Project Euler might be a good source of programming problems for a CS1 course.

"Project Euler is a series of challenging mathematical/computer programming problems that will require more than just mathematical insights to solve. Although mathematics will help you arrive at elegant and efficient methods, the use of a computer and programming skills will be required to solve most problems."

The project was started in 2001 and now has 230 problems. Each one has a short description and can be solved by a computer program that runs in a minute or less on a modest computer. Here's an example of one of the problems (

#5):

"2520 is the smallest number that can be divided by each of the numbers from 1 to 10 without any remainder.What is the smallest number that is evenly divisible by all of the numbers from 1 to 20?"

The site shows statistics (if you register) that show the programming languages used by people who have submitted solutions. Python is second only to C/C++ in the ranking.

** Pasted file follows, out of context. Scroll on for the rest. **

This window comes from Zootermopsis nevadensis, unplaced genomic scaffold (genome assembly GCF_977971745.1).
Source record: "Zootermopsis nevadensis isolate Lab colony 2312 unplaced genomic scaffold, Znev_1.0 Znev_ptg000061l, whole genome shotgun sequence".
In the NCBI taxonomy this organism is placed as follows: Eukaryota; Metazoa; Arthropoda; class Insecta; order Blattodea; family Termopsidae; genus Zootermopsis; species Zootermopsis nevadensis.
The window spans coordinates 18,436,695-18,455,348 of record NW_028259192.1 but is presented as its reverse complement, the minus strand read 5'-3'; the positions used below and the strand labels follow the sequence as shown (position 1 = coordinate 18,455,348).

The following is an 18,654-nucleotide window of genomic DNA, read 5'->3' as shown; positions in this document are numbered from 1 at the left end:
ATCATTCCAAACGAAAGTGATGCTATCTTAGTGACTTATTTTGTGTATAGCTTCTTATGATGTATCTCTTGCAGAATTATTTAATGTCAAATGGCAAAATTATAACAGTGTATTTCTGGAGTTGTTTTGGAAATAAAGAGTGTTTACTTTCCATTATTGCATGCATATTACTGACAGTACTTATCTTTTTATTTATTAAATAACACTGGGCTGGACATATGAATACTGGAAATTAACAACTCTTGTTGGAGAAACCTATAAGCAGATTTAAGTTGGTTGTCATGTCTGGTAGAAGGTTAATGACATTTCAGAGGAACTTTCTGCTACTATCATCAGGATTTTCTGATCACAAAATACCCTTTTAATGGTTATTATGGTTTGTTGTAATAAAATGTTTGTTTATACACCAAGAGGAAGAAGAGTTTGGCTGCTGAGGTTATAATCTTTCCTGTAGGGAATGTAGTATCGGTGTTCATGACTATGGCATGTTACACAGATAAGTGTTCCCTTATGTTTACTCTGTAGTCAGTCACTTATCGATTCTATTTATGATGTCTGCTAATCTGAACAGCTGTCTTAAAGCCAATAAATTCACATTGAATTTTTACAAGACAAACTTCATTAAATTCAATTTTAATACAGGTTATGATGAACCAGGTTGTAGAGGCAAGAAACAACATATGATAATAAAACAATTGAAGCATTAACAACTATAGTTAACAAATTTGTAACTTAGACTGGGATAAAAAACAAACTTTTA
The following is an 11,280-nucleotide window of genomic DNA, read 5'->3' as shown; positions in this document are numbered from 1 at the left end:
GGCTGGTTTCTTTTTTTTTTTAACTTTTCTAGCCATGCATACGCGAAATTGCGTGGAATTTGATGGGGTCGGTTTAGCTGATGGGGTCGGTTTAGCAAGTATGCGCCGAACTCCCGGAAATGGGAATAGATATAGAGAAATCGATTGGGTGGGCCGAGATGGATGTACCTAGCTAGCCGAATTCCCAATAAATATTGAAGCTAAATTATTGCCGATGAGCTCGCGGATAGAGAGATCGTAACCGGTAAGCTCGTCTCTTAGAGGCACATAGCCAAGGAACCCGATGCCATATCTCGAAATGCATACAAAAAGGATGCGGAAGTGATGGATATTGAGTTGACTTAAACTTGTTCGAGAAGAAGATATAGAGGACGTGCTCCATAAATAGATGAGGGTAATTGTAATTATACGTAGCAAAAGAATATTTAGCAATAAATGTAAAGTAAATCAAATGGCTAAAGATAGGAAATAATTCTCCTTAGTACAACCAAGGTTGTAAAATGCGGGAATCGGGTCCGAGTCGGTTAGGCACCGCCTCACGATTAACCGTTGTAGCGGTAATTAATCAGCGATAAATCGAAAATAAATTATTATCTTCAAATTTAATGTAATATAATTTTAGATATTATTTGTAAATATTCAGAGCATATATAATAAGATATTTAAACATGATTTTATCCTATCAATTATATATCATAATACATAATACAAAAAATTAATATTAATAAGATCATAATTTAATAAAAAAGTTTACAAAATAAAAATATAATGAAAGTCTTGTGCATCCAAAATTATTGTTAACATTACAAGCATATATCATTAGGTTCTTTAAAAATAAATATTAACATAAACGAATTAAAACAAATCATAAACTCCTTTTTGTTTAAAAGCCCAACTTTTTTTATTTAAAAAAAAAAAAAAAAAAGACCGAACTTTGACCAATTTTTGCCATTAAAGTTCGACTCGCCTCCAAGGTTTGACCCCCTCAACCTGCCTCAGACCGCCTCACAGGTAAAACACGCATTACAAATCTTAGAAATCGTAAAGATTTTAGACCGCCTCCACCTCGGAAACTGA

## 1 comment:

Interesting that this is mentioned; I've solved 57 of the Euler problems so far. I think some of the problems are too math-oriented to make them reasonable intro-to-CS problems, but nonetheless there are some very interesting algorithmic concerns with some of the problems that might be good for a more advanced class. Problem 14, for example, might be a neat way to introduce memoization, while problem 18 followed by 67 make a great dynamic programming problem.

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